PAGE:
Chiang Mai, Thailand Travel Part 11: Wat Prah Singh Temple
When you travel to Thailand, you should make sure to see the temples. In my last Travel to Thailand, one temple we’ve visited was the Wat Prah Singh Temple.
Wat Phra Singh ,perhaps the largest and most interesting in Chiang Mai, although it may not seemed so at first glance. Upon entering the main gate, you will be greeted by a large and dusty parking area. Across the lot is a large wiharn (prayer hall) with an intricately carved front. This is your first clue that there’s more here than there might appear.
As you face the big wiharn, to your right is a small elaborate ho trai (library) built on a high stone base. The base has many beautiful carvings which have recently been renovated, as have the gilded carvings on the gable ends. Continuing on around the complex in a counter-clockwise direction, you’ll find a drum tower set in a yard shaded by many old trees. Sometimes there’s an artist or two at work here, and selling their work of course.
Directly behind the large prayer hall is a smaller building that serves as the temple’s ordination hall (ubosot). This is where young monks are ordained and some other important religious events are held. The wooden building shelters a large brick and plaster altar, that I suspect pre-dates the outer building and was originally out in the open. The clues to this is the altar’s shape and the fact that it sits in the middle of the building rather than at one end. The orientation of the entrances on a north – south axis rather than east – west is another clue. Like the library, the ubosot has recently been restored.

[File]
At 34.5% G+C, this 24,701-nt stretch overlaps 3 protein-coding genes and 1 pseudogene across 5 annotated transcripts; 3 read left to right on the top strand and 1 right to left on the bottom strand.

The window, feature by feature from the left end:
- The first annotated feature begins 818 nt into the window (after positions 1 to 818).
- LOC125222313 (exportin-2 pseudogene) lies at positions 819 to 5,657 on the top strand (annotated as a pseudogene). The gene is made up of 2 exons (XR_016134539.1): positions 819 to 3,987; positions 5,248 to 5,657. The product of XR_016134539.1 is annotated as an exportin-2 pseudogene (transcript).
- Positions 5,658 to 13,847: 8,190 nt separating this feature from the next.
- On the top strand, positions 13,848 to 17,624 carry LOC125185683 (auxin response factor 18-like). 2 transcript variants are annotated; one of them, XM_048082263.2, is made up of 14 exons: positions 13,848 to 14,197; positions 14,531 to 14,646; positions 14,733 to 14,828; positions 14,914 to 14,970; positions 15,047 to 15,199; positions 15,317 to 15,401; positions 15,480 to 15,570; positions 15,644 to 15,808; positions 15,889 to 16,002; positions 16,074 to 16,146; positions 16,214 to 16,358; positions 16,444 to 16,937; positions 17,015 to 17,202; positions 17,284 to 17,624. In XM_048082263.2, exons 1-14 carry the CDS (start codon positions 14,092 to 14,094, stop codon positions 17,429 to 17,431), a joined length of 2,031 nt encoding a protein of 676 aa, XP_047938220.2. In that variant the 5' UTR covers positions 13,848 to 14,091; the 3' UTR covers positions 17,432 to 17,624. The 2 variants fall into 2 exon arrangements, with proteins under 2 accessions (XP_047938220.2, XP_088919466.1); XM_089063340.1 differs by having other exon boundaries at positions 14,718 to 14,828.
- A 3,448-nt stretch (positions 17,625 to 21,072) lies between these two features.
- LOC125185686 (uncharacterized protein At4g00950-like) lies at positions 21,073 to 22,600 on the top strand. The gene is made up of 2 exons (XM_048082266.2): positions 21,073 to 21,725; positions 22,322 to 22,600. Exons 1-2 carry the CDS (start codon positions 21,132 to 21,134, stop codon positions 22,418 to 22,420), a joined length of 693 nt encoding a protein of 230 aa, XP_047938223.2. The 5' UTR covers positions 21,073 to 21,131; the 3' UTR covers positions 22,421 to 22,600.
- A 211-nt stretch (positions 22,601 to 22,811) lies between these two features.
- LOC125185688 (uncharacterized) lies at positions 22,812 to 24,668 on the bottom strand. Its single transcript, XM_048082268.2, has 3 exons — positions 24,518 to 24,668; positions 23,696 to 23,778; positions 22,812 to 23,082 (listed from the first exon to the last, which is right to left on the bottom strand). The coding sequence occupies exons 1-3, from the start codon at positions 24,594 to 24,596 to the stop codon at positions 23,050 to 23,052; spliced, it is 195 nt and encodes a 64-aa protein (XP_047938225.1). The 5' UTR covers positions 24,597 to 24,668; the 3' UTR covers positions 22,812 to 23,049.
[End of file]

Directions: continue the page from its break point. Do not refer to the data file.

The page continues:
Next to the ubosot, in a line with the wiharn, is a large whitewashed pagoda (chedi). Next to it is a small but very ornate Wiharn which is worth a closer look. The outside is decorated in gold and ocher in a style which is ornate but without the gaudiness of many other temples.
I was amazed by the decorations . There was a brocade-like gold and red pattern on parts of the roof and back wall behind the altar. On the altar here (and not on the altar of the main wiharn) sits the Phra Singh Buddha image from which the temple takes its name. “Phra” is Thai for a priest or cleric and also used to refer to Buddha images. “Singh” means lion, but may be a corruption of the Thai word for Sri Lanka, where the image is supposed to come from.
Wat Phra Singh was founded in the fourteenth century to enshrine the ashes of King Kam Fu.
When you travel to Thailand and wanted to see these temples,Wat Prah Singh is located at the end of Ratchadamnoen Road which nearly bisects the old city, running from the Tapae gate all the way to the temple, which is just inside of the Suan Dok gate.
CHIANG MAI, THAILAND TRAVEL SERIES:
Chiang Mai, Thailand Travel Part 2: Getting to Chiang Mai Chiang Mai, Thailand Part 3 – Chiang Mai: The Rose of the North Chiang Mai, Thailand Part 4 – Alpine Golf Resort My Home for the Whole of March Chiang Mai, Thailand Part 5: Central Airport Plaza Chiang Mai, Thailand Part 6: Kantoke Traditional Dinner Show Chiang Mai , Thailand Part 7: Night Market Chiang Mai, Thailand Part 8: Doi Suthep Chiang Mai, Thailand Part 9: What to Buy Chiang Mai, Thailand Part 10: Elephant Chiang Mai, Thailand Travel, Part 11: Wat Prah Singh Chiang Mai , Thailand Travel Part 12: The Walking Street Market